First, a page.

from one sprig to another—
food, across cultures.
from one sprig to another—
food, across cultures.
Growing up in an Indian household, grains, wheat, and meat were staples. Split red lentil soup with rice or bread was dinner on most days. I thrived in that environment.
I used to wake up to tea—strong leaf tea infused with full-fat cow’s milk—that’s what I survived on. And I always told myself the uncomfortable gassiness, bloating, and smelly farts were normal.
Until I grew up. For one health reason, I decided to go vegan about three-four years ago. And since, for many socio-economic reasons, I’ve continued a vegan lifestyle.
Not long after my transition, I realised that there was another sect of people reacting to gluten the same was as I did to dairy.
Now, I have friends who can’t eat gluten. I’ve cooked for them, and shared meal with them. And so, I’ve become more attuned to the amount of wheat and gluten I consume.
That’s why I like challenging myself to make gluten-free meals. After all, I cook for myself. How bad could it be?
So a couple of days ago, I tried to make gluten-free pasta. I aimed for a simple rice-flour-based spaghetti-like noodle. I realised soon enough that the flour wasn’t as pliable as wheat. Of course, it had no gluten—what was I expecting?
However, after some rigorous kneading, rolling, and scrunching it all up into a ball, I chose the easy way out. Surely, little blobs of dough would still make bite-worthy pasta? I ended up making gnocchi, without a single traditional gnocchi ingredient.
I used a vegetable and tomato curry as a sauce, and to my surprise, it came out well. I was even proud of how quickly everything came together—it was faster than any basic baking endeavour that requires proofing and waiting overnight.
Mix, roll, cut, and shape. Why, it was easier than deciding what sauce to make for the pasta!
Today, at the supermarket, as I looked at the price of gluten-free pastas, I couldn’t help but laugh in my head. Now that I’d done it once, I knew I could make much more for much less.
Food shouldn’t be about convenience. That’s the unhealthy mentality that leads to food-related issues. Instead, when you pursue it with precise care, food becomes art, and that art can sustain us.
Volunteering is the best way to experience a new society, right?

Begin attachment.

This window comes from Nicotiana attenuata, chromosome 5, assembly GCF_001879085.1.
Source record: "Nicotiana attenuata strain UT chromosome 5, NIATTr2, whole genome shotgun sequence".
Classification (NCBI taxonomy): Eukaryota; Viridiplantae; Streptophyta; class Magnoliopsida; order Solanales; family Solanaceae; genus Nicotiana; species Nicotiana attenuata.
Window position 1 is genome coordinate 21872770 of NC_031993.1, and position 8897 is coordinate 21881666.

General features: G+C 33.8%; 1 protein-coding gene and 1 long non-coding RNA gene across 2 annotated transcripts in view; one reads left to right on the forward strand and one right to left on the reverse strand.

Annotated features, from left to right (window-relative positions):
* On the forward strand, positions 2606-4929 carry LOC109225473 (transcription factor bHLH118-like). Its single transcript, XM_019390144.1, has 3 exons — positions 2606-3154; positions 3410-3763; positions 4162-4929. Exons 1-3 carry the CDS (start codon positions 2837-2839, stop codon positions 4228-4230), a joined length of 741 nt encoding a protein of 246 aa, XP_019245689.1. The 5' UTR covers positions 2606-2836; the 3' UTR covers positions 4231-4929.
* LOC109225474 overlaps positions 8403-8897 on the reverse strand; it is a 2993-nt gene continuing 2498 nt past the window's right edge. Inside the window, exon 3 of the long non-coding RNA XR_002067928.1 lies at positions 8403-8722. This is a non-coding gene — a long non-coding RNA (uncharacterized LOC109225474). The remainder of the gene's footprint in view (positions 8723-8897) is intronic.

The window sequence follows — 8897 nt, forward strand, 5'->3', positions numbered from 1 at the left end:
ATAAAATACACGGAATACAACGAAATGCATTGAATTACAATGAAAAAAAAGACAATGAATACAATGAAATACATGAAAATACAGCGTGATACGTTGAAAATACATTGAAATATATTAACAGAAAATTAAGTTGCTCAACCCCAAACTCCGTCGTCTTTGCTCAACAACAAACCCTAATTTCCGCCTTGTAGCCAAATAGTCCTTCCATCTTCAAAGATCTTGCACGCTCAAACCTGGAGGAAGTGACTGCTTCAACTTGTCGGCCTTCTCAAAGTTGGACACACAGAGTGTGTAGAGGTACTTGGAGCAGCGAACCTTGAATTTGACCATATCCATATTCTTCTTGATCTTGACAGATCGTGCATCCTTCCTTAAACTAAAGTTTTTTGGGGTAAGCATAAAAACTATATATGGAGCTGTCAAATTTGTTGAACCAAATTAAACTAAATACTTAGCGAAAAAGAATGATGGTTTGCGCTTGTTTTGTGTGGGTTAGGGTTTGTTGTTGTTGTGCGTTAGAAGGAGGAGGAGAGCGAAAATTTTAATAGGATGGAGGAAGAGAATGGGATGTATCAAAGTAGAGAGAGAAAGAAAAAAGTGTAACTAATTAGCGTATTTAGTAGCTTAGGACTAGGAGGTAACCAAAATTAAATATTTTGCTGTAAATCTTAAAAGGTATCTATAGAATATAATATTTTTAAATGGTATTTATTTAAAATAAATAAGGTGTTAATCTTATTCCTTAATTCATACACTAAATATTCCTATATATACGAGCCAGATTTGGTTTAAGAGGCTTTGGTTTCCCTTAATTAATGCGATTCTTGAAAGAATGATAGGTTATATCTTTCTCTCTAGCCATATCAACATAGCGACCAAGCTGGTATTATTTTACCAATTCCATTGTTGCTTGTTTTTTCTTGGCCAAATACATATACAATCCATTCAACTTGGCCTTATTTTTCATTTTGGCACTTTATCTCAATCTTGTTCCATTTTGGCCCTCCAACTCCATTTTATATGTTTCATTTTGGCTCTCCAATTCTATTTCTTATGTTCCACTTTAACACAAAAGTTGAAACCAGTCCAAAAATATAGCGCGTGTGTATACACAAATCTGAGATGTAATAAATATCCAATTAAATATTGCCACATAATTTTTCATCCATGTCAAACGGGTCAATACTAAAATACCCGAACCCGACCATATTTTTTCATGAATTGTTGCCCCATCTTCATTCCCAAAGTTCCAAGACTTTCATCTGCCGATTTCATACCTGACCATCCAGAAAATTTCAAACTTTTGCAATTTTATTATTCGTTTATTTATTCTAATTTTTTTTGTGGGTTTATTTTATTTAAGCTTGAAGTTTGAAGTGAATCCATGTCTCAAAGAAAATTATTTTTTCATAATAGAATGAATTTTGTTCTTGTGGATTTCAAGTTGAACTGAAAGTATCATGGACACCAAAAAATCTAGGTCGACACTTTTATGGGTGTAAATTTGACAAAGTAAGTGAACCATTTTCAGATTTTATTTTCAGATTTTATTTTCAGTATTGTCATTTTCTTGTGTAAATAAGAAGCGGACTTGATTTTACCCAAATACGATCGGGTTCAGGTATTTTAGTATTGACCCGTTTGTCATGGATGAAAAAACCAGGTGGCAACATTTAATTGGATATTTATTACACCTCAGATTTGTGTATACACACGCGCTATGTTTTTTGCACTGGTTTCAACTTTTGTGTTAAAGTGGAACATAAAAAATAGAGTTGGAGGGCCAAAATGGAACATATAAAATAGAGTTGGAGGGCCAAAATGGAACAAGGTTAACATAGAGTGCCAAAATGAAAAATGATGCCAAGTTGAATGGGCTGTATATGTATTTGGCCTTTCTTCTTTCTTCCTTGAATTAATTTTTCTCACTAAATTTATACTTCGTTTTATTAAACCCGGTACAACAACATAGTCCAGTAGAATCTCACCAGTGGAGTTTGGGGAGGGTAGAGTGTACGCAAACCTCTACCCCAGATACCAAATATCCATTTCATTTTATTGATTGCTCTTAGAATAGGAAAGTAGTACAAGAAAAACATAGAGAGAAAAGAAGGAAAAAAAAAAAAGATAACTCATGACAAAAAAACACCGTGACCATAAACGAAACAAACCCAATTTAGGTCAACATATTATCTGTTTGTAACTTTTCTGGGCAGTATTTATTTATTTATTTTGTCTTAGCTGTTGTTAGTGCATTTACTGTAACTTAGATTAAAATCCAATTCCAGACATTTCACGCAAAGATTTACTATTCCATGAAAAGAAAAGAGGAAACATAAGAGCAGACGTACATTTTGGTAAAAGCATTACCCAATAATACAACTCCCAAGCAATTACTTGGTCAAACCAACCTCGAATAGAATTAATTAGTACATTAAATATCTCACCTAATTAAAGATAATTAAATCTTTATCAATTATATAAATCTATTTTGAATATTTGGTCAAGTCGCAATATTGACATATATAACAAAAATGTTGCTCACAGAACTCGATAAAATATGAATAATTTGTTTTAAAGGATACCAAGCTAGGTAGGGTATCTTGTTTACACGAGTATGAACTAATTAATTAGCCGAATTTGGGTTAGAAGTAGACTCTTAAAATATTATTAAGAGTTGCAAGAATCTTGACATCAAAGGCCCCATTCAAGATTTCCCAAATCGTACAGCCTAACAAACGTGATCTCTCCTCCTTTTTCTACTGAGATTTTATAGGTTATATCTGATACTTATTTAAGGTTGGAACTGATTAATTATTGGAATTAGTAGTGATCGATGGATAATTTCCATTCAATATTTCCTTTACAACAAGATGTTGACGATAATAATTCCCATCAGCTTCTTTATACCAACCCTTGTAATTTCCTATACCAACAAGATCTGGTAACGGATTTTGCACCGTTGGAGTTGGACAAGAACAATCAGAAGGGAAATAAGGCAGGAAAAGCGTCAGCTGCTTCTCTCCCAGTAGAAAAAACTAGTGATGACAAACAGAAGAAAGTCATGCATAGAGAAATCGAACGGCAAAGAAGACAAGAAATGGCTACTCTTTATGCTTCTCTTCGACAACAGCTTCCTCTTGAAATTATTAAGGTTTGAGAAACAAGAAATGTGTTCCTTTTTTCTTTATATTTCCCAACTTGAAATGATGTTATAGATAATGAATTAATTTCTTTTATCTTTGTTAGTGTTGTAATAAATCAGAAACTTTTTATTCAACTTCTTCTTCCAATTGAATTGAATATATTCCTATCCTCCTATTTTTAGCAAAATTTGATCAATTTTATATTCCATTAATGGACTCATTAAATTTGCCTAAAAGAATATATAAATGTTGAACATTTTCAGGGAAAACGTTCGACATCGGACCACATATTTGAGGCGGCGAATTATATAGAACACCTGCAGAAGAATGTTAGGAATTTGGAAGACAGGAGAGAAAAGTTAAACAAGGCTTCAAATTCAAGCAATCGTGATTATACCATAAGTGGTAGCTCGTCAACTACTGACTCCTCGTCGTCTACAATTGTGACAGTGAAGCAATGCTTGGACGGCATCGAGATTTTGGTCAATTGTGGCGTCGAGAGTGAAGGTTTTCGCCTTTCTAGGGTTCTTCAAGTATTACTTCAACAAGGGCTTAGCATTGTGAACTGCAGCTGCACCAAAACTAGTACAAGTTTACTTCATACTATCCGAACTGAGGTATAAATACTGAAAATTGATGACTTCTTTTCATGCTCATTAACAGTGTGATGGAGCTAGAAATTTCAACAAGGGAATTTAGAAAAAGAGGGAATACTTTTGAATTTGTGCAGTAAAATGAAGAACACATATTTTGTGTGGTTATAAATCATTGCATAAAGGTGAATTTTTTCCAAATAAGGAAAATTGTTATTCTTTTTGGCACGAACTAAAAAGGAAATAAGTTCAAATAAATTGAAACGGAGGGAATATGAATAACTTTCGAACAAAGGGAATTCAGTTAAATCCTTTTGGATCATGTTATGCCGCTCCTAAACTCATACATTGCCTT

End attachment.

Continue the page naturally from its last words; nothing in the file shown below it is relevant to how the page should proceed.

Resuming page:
So when the Multicultural Festival came around, I signed up as a general volunteer—you know, the ones wearing a red festival t-shirt and a hat, and a lanyard too large for their body—wandering around the perimeter smiling at those gorging on meat on a stick, sipping their beer before stepping away so that it doesn’t spill over before they reach their friends.
The festival started at 4 pm last Friday, with cultural performances and food stalls all the way through 11 pm. When I showed up at 4, a half hour earlier than the start of my shift, the place thronged with a hum of excitement. The sun sprawled on us as volunteers scattered throughout the city circle, taking their positions, armed with brochures, information packs, while the area wardens double-checked their walkie talkies, strapped on and ready to go.
The moment I stepped out into the festival ground, I regretted not carrying my water bottle. The festival organisers had done a tremendous job of setting up water filling stations every few metres, but without my bottle, I didn’t stand a chance. When at last I gave up my ego and picked up a plastic water bottle, drained and desperate, I promised never to do that again.
It didn’t take me too long to study the festival map. Six stages with three or four tents that accommodated smaller performances, spread across five major streets in the city centre. I’d walked around that part of city enough of times to know what lay where, and after two complete rounds, I’d memorised the locations of each stage.
Equipped with so much information, I began wandering. For that was my role as a general volunteer. I was to walk around with a welcoming smile, answering questions, and helping out anyone in distress. It had all seemed easy and fun on paper. And yet as I walked around I felt myself suffocating under the smoke of charred meat, barbecue and grilled citrus waffling throughout the streets, mingled with the joyous cries of lolly-sucking kids and the satisfied lip-smacking of bratwurst-wolfing adults.
On my right, noodles were sizzling, fried with eggs and chicken. From the left came yells advertising crepes—savoury and sweet—French, with gluten-free and vegan options. Baos, or steamed buns, weren’t too far away, sitting right next to the street food extravaganza of masala dosa and curry. A little further were Croatian beers, Sydney ice-cream, Ethiopian lentils and beef stews with flavoured injera.